HGST doubles HDD capacities by combining self-assembling molecules, nanoimprinting

By on March 1, 2013, 4:30 PM

HGST, a storage firm born from the merger between Hitatchi Global Storage Technologies and Western Digital, claims to have developed self-assembling methods for producing dense magnetic storage drives. Its advancements could more than double the capacity of today's mechanical storage drives.

The company says its process involves three discoveries: self-assembling molecules, line-doubling and nanoimprinting and does not require conventional photolithrography. 

Researchers say they can produce magnetic "islands" which are only 50 atoms wide, or about 10 nanometers, using molecular self-assembly. HGST can combine this process with line-doubling and improved nanolithorgraphy (nanoimprinting) techniques to reliably create impressively dense storage.

In HGST's research, self-organizing molecules are stopped just short of lumping together thanks to the presence of additional co-polymers which actually repel each other. When the mixtures is applied as an extremely thin film to a specially treated surface, the effect causes self-assembling molecules to be spaced out and lined up in perfect rows. This process is what creates magnetic "islands" which can be used to represent binary states -- and it does so with finer precision than traditional methods, yielding an incredibly dense pattern. Those islands are then doubled using a chip-industry process known as line-doubling.

Self-assembling co-polymers aren't exactly new, but according to HGST, forming them into concentric rings usable by mechanical disk drives is an industry first. The result is a drive substrate peppered with twice the magnetic elements found on typical drives, effectively doubling its potential storage capacity. However, HGST believes its processes can be refined to produce even denser storage, more than doubling their capacity in the future.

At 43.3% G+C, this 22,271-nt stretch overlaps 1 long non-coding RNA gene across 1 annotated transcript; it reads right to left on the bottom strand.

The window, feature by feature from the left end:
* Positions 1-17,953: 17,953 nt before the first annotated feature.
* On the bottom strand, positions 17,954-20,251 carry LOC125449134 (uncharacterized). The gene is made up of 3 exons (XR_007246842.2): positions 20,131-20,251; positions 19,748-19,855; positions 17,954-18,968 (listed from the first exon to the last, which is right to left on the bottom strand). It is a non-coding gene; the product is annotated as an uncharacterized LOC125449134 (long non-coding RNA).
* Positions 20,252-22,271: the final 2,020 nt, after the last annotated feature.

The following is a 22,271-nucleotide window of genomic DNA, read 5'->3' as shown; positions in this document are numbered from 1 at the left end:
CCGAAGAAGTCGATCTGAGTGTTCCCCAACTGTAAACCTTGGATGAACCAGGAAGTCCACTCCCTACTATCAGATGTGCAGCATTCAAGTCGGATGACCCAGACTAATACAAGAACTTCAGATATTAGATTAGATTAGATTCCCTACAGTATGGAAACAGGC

There is no roadmap provided, so when exactly this technology may end up in the hands of consumers remains unknown. However, the press release states its advancements may, "become a cost-effective means of increasing data densities in magnetic hard disk drives before the end of the decade."

User Comments: 8

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JC713 JC713 said:

Interesting. This is great news for 4K

Guest said:

Who needs this gimmick, gimme double speed and I'll buy it !

Guest said:

If you want speed get an SSD.

1 person liked this | Raoul Duke Raoul Duke said:

I need this, and it is no 'gimmick'. so do many companies, ever heard of server farms? My pc only has 8 SATA ports. Allowing a port for the boot SSD, a port for the optical drive, and a port for a hot swap external HD (I don't use this because I need the port for HD's) that leaves 5 or 6 ports. With 6 ports and 2 TB drives that only gives you 12 TB of storage, but of course this is only 931.51GB/1 TB formatted NTFS that yields 11.2 TB usable drive space. But wait! Because they need defragmenting it is recommending leaving 15%-25% free space. Even at 15% that leaves 9.5 TB of space, and then where do you put new stuff, so you need some free space. And then there is the back-up issue. The 'Cloud', don't get me started, what a joke. And no, there is no p0rn on this PC, although my CD's are ripped in .wav format because my PC is connected to my home stereo. Yes, they do sound better than .flac

1 person liked this | MrBungle said:

I need this, and it is no 'gimmick'. so do many companies, ever heard of server farms?...

I could use it too, my file server's RAID controller only has 8 ports... 2 are tied up by a RAID 1 the system boots off of the other 6 are in a RAID 6 array the 6x 3TB drives have a usable capacity of only 10.8TB had this setup since 2011 and there is practically no options for larger drives... sure I could migrate to 4TB drives but that is only going to net me about 3.5TB and with the price of the 4TB disks cost about 2 grand. When I bought this thing I was figuring we would have 6 or 8TB drives by now. I'm really hoping there will be some movement on the highend for storage drives since im down to less than 40% of capacity...

Raoul Duke Raoul Duke said:

I too am disappointed by the lack of innovation on mechanical hard drives. Probably what we get for having only two main manufacturers. I would like to change my set-up for more redundancy, but to go and replace all my 2 TB drives with 4 TB drives all at once would cost a small fortune, not to mention the cost of a good raid controller. Sadly regular consumer gear is just not up to scratch for these uses.

MrBungle said:

Sadly regular consumer gear is just not up to scratch for these uses.

I hear ya there. I used to used old desktops for my file server which worked... just never as well as I would have liked. Back in 2011 I decieded to bite the bullet and purchased all entry level server class gear, Xeon processor, Adaptec RAID controller, running Server 2008 R2. All told (including a server grade UPS) it ended up costing about $3700 which is out of reach of some but I've been very happy with the results.

Raoul Duke Raoul Duke said:

Ahhh, you are giving me a severe case of computer envy!!!

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